Monday, December 15, 2008

Looks like White is right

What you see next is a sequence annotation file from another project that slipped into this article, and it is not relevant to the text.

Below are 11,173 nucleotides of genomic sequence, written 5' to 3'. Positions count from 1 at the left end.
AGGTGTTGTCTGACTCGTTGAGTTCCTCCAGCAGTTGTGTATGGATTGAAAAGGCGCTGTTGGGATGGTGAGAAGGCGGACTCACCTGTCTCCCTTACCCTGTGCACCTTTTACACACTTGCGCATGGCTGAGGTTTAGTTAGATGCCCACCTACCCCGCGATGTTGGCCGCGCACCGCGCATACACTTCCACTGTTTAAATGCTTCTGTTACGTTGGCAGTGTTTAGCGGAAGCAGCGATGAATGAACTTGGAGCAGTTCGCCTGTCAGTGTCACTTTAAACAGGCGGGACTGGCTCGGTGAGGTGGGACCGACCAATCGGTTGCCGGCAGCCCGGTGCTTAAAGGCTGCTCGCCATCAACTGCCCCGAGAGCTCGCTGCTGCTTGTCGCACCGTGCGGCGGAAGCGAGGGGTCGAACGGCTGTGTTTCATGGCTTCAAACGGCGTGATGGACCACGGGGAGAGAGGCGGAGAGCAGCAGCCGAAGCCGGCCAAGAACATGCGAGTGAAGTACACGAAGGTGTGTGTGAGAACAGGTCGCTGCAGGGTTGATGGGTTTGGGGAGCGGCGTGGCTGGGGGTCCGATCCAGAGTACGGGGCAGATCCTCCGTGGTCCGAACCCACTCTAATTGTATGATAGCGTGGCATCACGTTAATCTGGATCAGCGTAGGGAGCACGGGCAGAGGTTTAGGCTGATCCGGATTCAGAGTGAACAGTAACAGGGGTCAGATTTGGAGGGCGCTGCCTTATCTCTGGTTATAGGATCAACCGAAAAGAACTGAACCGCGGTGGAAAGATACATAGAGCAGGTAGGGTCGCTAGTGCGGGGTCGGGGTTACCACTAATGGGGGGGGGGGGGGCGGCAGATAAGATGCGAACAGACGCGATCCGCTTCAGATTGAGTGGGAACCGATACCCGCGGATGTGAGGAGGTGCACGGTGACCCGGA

I'm no expert on the issue of public infrastructure, and I don't know all the ins and outs of the current dispute over the Millers Run sewerage project, but it looks more and more as if state Rep. Jesse White is on the right course to demand more accountability of the officials in Cecil Township. A story in the O-R last week noted that with about 120 households still not hooked into the new sewer system, the supervisors in Cecil Township are now trying to find ways to help residents afford the $6,000 tap-in fees. Township Supervisor Phyllis Zaccarino says her board is now considering setting up joint financial workshops with Cecil Township Municipal Authority in order to help residents find ways to meet that cost. White notes that he had a financial assistance workshop for the same people in the spring, and the township authority refused to get involved. Said White, "The township missed that party by about nine months, and it was a party they were invited to and didn't bother to attend." He said the authority wouldn't even buy the stamps to send out notices to residents about the workshop, something he was not allowed to do because of restrictions on him as a candidate for re-election. The lawmaker suspects that the township's actions now are based more on politics than a true desire to help the residents. He said the township's actions may be too little and way too late, explaining that state funding for infrastructure improvements is administered through the Pennsylvania Infrastructure Investment Authority, but only at the start of a project. I spoke with a friend who has considerable knowledge in this area, and he said Cecil Township officials dragged their feet on pursuing public sewerage in that area, refusing to do anything and allowing raw sewage to foul Millers Run until the DEP essentially put a gun to Cecil Township's head and forced the officials to take action. He said if township officials had moved on the project when first pressed to do so, there would have been considerably more public funding available. Now, residents are faced with a $6,000 bill in order to tap in. Zaccarino said the township is "considering financial arrangements" for folks who have financial hardships. That's all well and good, but then "bad cop" Dennis Bell, the township authority manager, added, "We are willing to work with them if they would come in and talk to us. Do they think we are just going to go away?" No, I'm sure they don't think you're going to forget about them. But how many among us can afford to plunk down $6,000 to tap into a sewer system? I know I don't have that kind of money lying about. And setting up a payment play isn't going to cut it for some folks, either. There are a lot of people around here who are robbing Peter to pay Paul just in order to meet the financial obligations they have now. Some of them are falling short, and the last thing they need is another monthly bill. It's a shame they're being put in this position.



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